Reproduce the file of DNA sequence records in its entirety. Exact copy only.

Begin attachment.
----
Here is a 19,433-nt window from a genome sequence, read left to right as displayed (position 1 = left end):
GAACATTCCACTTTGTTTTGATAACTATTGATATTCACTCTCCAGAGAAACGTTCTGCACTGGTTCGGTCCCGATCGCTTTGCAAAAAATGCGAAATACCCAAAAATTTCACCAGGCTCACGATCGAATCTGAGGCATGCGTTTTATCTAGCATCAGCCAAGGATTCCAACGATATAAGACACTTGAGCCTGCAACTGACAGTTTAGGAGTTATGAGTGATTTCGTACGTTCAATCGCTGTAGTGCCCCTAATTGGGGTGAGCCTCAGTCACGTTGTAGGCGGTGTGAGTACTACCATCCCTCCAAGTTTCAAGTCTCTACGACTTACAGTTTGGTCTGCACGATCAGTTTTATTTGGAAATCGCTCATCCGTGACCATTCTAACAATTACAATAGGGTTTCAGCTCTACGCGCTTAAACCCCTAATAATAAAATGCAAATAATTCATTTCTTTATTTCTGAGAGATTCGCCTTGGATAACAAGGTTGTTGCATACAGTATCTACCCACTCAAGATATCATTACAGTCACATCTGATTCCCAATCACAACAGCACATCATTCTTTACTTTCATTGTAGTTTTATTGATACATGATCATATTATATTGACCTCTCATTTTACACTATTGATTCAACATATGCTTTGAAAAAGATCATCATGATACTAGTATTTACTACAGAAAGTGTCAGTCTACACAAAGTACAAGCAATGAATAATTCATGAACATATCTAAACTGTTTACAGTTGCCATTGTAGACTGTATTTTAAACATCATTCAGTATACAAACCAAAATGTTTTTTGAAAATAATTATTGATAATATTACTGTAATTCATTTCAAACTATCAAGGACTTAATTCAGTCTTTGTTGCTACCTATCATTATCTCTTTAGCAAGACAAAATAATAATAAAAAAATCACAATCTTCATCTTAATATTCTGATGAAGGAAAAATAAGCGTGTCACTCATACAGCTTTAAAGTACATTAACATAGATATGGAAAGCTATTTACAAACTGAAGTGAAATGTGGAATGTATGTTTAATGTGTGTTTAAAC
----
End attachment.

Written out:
Here is a 19,433-nt window from a genome sequence, read left to right as displayed (position 1 = left end):
GAACATTCCACTTTGTTTTGATAACTATTGATATTCACTCTCCAGAGAAACGTTCTGCACTGGTTCGGTCCCGATCGCTTTGCAAAAAATGCGAAATACCCAAAAATTTCACCAGGCTCACGATCGAATCTGAGGCATGCGTTTTATCTAGCATCAGCCAAGGATTCCAACGATATAAGACACTTGAGCCTGCAACTGACAGTTTAGGAGTTATGAGTGATTTCGTACGTTCAATCGCTGTAGTGCCCCTAATTGGGGTGAGCCTCAGTCACGTTGTAGGCGGTGTGAGTACTACCATCCCTCCAAGTTTCAAGTCTCTACGACTTACAGTTTGGTCTGCACGATCAGTTTTATTTGGAAATCGCTCATCCGTGACCATTCTAACAATTACAATAGGGTTTCAGCTCTACGCGCTTAAACCCCTAATAATAAAATGCAAATAATTCATTTCTTTATTTCTGAGAGATTCGCCTTGGATAACAAGGTTGTTGCATACAGTATCTACCCACTCAAGATATCATTACAGTCACATCTGATTCCCAATCACAACAGCACATCATTCTTTACTTTCATTGTAGTTTTATTGATACATGATCATATTATATTGACCTCTCATTTTACACTATTGATTCAACATATGCTTTGAAAAAGATCATCATGATACTAGTATTTACTACAGAAAGTGTCAGTCTACACAAAGTACAAGCAATGAATAATTCATGAACATATCTAAACTGTTTACAGTTGCCATTGTAGACTGTATTTTAAACATCATTCAGTATACAAACCAAAATGTTTTTTGAAAATAATTATTGATAATATTACTGTAATTCATTTCAAACTATCAAGGACTTAATTCAGTCTTTGTTGCTACCTATCATTATCTCTTTAGCAAGACAAAATAATAATAAAAAAATCACAATCTTCATCTTAATATTCTGATGAAGGAAAAATAAGCGTGTCACTCATACAGCTTTAAAGTACATTAACATAGATATGGAAAGCTATTTACAAACTGAAGTGAAATGTGGAATGTATGTTTAATGTGTGTTTAAAC